BIG TREE (ca. 1850-1929)
A Kiowa war chief, Big Tree (A'do-eete), was probably born circa 1850 somewhere on the plains of western Oklahoma, the Texas Panhandle, or southwestern Kansas. The Medicine Lodge Treaty of 1867 placed the Kiowa on a reservation in the Leased District of Indian Territory. From there Kiowa warriors launched raids into Texas. On May 18, 1871, Big Tree, Satank, and Satanta were among the leaders of a multitribal war party that attacked the wagon train of freighter Henry Warren in Young County, Texas, near Salt Creek.
On May 27, 1871, Big Tree was arrested at Fort Sill for his involvement in the Salt Creek Massacre, in which the wagon master and six teamsters were killed. He, Satanta, and Satank, all implicated by Satanta, were transferred to Fort Richardson at Jacksboro, Texas. There Big Tree and Satanta (Satank had been killed) became the first American Indians to be tried by a civil court and were convicted of murder. Their death sentences were commuted to life imprisonment, and they were transferred to the Texas state prison in October 1871. Removed to Fort Sill, both were paroled in October 1873.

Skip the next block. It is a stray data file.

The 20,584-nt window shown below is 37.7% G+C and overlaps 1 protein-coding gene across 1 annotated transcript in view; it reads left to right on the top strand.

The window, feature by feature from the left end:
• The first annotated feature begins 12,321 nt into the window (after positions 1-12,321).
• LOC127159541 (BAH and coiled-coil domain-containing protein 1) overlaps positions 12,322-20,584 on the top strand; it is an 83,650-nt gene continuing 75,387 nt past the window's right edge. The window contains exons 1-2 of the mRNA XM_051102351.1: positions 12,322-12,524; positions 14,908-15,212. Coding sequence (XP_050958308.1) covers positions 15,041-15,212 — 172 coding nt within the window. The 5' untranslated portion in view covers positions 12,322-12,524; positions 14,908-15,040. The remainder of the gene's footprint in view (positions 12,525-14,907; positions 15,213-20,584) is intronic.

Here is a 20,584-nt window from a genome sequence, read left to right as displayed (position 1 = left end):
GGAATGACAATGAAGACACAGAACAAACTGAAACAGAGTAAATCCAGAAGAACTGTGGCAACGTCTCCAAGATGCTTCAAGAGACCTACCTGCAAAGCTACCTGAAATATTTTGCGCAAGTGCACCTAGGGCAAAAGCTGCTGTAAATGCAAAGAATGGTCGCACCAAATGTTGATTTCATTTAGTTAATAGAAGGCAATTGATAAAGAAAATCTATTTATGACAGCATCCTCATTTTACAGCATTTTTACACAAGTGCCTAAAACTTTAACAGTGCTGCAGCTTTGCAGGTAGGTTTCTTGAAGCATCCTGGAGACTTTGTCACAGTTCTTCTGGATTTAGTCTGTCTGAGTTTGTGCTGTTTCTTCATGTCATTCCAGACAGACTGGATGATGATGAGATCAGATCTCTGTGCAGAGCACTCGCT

Big Tree rejoined Kiowa raiding parties in late 1873. He surrendered at the Darlington Agency in September 1874 and was incarcerated at Fort Sill until 1875. He adopted Christianity and became a peace advocate and an assimilationist. Big Tree died at Anadarko, Oklahoma, November 13, 1929.
BIBLIOGRAPHY: Brian C. Hosmer, "Big Tree," in The New Handbook of Texas (Austin: Texas Historical Association, 1996). Mildred P. Mayhall, The Kiowas (2nd ed.; Norman: University of Oklahoma Press, 1971). Wilbur S. Nye, Carbine and Lance: The Story of Old Fort Sill (3rd ed., rev.; Norman: University of Oklahoma Press, 1969). Charles Robinson, The Indian Trial: The Complete Story of the Warren Wagon Train Massacre and the Fall of the Kiowa Nation (Spokane, Wash.: Arthur H. Clark, 1997).
Jon D. May
© Oklahoma Historical Society